Besides humans, the swordfish does not have many predators. Sharks and some of the larger cetaceans (especially orcas) will occasionally attack a swordfish. Parasites are a much larger problem for these fish, however. Remoras, a kind of suckerfish, are often found attached to the skin or gill covers of swordfish. Most swordfish also have at least one kind of worm living in their digestive system. These worms are often the cause of death of an otherwise healthy adult swordfish.

The female swordfish is considerably larger than the male. Almost all of the swordfish over 200 pounds caught by fishermen have been female. Each female swordfish will lay tens of millions of eggs annually. The eggs are then fertilized externally by males of the species. But very few of these eggs survive to hatch and mature. Since the swordfish is prized both as a sport and a commercial fish, overfishing has further reduced their number. Careful management of this species is needed to preserve it for generations to come.

 

Attractiveness Adult:

Attractiveness Young:

Initial Happiness:

Habitat Preference:

75
80
70
70

Captivity:

Crowd:

CrowdHappiness Change:

ClimbsCliffs:

5
100
-5
No

 

General Information

Building an Exhibit

The Life Cycle

Who do they like to live with and eat?

 

To build a good animal exhibit you need to ask a few questions: (click them for the answers)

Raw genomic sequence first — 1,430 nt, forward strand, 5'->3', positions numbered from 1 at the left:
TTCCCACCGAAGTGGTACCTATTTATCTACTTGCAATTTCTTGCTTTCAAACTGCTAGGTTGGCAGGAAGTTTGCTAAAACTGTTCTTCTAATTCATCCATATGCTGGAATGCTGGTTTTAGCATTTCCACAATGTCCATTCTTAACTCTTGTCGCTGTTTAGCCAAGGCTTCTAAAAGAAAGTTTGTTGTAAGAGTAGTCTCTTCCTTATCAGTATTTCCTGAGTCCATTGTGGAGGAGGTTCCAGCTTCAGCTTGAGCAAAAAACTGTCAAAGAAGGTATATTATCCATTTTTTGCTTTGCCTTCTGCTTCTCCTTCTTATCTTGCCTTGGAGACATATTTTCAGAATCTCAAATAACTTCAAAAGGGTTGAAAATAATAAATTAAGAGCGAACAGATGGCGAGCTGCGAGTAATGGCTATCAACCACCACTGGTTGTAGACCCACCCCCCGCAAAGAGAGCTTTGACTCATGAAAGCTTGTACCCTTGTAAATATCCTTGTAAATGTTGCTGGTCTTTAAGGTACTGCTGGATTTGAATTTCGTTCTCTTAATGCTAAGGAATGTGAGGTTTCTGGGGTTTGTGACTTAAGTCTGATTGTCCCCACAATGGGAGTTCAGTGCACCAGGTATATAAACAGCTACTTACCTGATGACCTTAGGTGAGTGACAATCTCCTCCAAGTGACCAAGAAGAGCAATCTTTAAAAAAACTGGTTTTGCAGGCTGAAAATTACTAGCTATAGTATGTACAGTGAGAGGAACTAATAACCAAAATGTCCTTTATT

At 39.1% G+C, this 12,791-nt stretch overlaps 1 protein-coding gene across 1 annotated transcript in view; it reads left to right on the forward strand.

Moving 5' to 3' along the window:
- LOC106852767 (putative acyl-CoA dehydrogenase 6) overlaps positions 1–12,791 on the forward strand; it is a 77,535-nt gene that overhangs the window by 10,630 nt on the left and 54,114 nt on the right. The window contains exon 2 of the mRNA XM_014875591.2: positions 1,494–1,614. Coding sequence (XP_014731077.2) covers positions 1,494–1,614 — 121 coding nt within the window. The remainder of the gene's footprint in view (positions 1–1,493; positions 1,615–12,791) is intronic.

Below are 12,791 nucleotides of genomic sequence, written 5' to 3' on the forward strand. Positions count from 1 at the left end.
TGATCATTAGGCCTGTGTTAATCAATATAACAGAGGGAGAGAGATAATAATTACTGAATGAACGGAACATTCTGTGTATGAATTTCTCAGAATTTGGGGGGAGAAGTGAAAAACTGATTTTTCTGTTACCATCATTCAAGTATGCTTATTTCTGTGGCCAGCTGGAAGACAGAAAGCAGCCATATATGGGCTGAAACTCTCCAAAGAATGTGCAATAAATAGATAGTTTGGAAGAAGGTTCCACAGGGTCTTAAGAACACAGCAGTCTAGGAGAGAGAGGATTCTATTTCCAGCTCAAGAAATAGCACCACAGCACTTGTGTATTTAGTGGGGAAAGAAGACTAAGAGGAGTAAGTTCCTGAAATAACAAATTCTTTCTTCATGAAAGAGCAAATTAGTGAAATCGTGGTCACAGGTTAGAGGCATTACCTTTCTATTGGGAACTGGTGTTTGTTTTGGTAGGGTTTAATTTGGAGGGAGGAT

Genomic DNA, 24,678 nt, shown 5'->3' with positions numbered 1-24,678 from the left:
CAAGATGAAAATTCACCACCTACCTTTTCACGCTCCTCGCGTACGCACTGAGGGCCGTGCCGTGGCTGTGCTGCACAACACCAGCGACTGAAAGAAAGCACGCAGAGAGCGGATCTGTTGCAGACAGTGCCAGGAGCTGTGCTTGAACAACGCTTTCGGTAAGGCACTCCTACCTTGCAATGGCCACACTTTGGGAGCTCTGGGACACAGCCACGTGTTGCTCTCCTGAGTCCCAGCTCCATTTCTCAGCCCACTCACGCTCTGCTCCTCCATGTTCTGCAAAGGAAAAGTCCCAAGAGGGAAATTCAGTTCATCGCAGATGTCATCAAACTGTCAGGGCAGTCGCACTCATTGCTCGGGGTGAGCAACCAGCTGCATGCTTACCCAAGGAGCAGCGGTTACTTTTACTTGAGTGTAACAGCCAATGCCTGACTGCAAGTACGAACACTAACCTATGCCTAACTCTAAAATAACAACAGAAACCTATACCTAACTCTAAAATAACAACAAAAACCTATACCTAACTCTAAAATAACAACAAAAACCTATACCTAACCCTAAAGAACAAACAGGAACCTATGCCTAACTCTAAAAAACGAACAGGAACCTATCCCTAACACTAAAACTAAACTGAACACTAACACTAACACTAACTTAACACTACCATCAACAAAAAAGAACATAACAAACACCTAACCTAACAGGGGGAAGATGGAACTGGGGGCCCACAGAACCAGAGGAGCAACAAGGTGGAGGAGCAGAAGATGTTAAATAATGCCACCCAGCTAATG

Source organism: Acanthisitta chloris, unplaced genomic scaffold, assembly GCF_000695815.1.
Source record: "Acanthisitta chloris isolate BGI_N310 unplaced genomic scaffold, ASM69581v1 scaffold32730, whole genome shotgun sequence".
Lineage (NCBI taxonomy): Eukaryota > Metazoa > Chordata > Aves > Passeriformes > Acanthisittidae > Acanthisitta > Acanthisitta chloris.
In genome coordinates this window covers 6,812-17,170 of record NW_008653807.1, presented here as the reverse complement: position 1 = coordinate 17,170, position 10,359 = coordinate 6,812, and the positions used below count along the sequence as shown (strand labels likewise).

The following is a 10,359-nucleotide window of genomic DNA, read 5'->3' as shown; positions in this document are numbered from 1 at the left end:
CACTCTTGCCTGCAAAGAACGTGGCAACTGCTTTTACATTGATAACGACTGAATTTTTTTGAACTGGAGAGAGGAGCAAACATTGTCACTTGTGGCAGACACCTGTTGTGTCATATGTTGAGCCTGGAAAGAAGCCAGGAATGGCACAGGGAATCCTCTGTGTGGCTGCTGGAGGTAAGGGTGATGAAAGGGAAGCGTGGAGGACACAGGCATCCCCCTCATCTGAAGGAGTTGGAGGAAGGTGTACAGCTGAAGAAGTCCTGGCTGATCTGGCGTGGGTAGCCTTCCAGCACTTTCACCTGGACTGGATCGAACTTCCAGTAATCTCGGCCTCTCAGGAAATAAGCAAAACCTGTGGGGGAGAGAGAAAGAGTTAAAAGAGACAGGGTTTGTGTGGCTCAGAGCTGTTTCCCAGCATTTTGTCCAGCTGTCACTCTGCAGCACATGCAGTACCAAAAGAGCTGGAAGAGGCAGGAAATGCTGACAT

Which tank wall is suitable for this animal?     Remember that all tanks need a tank filter!

How big should the exhibit be and what Depth should the tank be?

What foliage should be used?

What rocks should be used?

What shelter does the animal need?

What toy does the animal like?

Does this animal perform in a show?

No

 

TankWallName

Purchase Cost

See Through

Height

Strength

Life

Cost Effective

Concrete Edge and Glass

$125

Yes

3

500

13

10.4

Atlantean Tank Wall

$125

Yes

3

500

13

10.4

Solid Concrete

$125

No

3

500

13

10.4

Black Bar and Glass

$130

Yes

3

500

13

10.0

 

General Information

Building an Exhibit

The Life Cycle

Who do they like to live with and eat?

 

Animal Density

Min

Number of Animals/Exhibit

Max

20

2

 

6

TankDepth
5
 
28

Terrain Name

Value

1

2

3

4

5

6

7

8

9

10

Saltwater
100
20
40
60
80
100
120
140
160
180
200

Rocks

8
6
13
19
26
32
38
45
51
58
64

Foliage

16
3
6
10
13
16
19
22
26
29
32

Exhibit Size

100
20
40
60
80
100
120
140
160
180
200

 

General Information

Building an Exhibit

The Life Cycle

Who do they like to live with and eat?